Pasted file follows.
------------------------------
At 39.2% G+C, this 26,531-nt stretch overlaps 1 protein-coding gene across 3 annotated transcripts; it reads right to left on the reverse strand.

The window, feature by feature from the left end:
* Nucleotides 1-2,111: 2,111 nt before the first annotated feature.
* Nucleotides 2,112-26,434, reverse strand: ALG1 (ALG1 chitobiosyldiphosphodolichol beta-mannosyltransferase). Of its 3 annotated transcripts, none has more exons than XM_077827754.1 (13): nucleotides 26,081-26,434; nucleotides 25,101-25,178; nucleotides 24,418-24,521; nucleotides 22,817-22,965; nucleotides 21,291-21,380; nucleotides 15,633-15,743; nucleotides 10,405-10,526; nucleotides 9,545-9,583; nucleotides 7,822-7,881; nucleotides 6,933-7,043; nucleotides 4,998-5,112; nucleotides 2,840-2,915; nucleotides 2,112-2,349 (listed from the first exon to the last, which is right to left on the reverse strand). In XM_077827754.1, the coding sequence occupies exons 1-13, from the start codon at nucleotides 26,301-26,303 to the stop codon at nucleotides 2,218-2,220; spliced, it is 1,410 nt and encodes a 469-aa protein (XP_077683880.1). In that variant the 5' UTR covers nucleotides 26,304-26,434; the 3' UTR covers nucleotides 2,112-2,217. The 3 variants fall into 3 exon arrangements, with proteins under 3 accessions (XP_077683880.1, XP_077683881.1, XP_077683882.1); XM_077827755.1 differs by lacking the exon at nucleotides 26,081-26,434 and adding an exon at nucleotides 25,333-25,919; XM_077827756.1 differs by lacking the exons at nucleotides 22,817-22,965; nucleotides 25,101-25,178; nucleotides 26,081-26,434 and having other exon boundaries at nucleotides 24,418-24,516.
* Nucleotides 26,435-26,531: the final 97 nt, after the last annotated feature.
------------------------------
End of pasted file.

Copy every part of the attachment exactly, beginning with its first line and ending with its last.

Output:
At 39.2% G+C, this 26,531-nt stretch overlaps 1 protein-coding gene across 3 annotated transcripts; it reads right to left on the reverse strand.

The window, feature by feature from the left end:
* Nucleotides 1-2,111: 2,111 nt before the first annotated feature.
* Nucleotides 2,112-26,434, reverse strand: ALG1 (ALG1 chitobiosyldiphosphodolichol beta-mannosyltransferase). Of its 3 annotated transcripts, none has more exons than XM_077827754.1 (13): nucleotides 26,081-26,434; nucleotides 25,101-25,178; nucleotides 24,418-24,521; nucleotides 22,817-22,965; nucleotides 21,291-21,380; nucleotides 15,633-15,743; nucleotides 10,405-10,526; nucleotides 9,545-9,583; nucleotides 7,822-7,881; nucleotides 6,933-7,043; nucleotides 4,998-5,112; nucleotides 2,840-2,915; nucleotides 2,112-2,349 (listed from the first exon to the last, which is right to left on the reverse strand). In XM_077827754.1, the coding sequence occupies exons 1-13, from the start codon at nucleotides 26,301-26,303 to the stop codon at nucleotides 2,218-2,220; spliced, it is 1,410 nt and encodes a 469-aa protein (XP_077683880.1). In that variant the 5' UTR covers nucleotides 26,304-26,434; the 3' UTR covers nucleotides 2,112-2,217. The 3 variants fall into 3 exon arrangements, with proteins under 3 accessions (XP_077683880.1, XP_077683881.1, XP_077683882.1); XM_077827755.1 differs by lacking the exon at nucleotides 26,081-26,434 and adding an exon at nucleotides 25,333-25,919; XM_077827756.1 differs by lacking the exons at nucleotides 22,817-22,965; nucleotides 25,101-25,178; nucleotides 26,081-26,434 and having other exon boundaries at nucleotides 24,418-24,516.
* Nucleotides 26,435-26,531: the final 97 nt, after the last annotated feature.